Microorganisms, such as viruses, bacteria, and protists are the unseen majority, accounting for much of the biomass on Earth. Particularly in the oceans, they exert fundamental influences to sustain life, and are a largely untapped source of novel biomolecules for biotechnological applications.
However, with increasing human populations and industrial activities, the balance and functioning of these processes can be severely affected, with potential detrimental consequences to higher life forms in both the ocean and on land.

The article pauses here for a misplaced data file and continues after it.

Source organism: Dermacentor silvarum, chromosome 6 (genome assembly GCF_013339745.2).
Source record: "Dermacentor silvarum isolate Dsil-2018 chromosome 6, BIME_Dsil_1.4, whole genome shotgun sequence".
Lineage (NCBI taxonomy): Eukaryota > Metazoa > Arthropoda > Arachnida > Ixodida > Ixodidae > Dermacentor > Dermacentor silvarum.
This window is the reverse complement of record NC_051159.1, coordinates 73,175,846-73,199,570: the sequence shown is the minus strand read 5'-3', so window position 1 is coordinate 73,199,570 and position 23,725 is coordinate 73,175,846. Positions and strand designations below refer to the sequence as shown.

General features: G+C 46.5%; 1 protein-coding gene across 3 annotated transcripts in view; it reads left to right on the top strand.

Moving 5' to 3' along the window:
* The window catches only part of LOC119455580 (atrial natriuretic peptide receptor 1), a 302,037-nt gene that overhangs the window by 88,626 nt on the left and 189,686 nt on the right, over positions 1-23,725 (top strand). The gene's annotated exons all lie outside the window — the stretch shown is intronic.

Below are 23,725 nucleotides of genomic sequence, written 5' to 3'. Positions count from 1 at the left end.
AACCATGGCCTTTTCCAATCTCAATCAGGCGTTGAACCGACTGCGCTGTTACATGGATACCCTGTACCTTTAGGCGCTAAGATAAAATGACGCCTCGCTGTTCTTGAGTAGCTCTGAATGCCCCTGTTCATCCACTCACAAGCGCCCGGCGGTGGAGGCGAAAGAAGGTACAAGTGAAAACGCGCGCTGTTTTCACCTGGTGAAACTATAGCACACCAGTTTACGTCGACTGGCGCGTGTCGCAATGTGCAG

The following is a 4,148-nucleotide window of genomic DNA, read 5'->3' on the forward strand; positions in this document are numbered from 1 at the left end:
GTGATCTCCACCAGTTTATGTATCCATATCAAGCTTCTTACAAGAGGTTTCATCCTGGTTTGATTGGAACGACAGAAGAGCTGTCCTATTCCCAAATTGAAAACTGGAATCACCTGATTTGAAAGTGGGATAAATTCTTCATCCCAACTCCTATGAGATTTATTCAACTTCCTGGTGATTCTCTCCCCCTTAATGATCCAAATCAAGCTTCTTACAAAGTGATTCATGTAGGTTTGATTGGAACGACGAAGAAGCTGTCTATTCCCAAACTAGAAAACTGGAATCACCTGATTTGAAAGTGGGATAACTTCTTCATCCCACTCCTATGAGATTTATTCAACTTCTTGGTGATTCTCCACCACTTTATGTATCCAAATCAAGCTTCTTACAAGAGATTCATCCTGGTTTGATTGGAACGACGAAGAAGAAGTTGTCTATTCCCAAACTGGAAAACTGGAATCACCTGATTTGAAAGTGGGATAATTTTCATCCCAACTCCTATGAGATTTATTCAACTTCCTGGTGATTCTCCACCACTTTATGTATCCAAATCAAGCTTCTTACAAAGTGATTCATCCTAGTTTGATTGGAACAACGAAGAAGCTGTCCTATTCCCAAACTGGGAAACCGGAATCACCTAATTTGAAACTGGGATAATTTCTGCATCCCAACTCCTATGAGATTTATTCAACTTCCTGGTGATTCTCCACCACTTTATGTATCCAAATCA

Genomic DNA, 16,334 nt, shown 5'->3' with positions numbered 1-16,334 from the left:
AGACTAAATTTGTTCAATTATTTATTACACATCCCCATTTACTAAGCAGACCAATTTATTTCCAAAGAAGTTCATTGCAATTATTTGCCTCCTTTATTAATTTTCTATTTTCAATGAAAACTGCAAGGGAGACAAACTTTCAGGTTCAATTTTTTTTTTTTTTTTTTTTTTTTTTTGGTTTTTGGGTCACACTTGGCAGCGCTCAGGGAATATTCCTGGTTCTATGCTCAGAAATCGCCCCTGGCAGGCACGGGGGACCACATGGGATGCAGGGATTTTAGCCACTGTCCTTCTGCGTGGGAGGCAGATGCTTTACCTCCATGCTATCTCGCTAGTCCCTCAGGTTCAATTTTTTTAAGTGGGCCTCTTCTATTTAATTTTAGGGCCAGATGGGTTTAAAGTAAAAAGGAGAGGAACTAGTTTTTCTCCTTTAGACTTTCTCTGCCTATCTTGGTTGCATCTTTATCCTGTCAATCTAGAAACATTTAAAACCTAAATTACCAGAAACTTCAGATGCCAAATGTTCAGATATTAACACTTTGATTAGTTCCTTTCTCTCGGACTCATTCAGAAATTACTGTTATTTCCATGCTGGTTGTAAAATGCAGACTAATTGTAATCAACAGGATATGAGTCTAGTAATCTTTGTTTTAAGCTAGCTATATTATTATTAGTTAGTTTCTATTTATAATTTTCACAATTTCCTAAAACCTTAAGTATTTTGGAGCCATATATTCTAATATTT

Understanding the effects of human-induced perturbations, such as climate change and large oil spills, upon key microbial processes is imperative in order to predict how these disturbances might affect ecosystem functioning.
Using sophisticated molecular and microbiological methods, coupled with biogeochemical analytical techniques, this theme seeks to understand key microbial processes that drive terrestrial and ocean ecosystems, their interactions and relationships, and to explore novel ways to harness their biotechnological potential.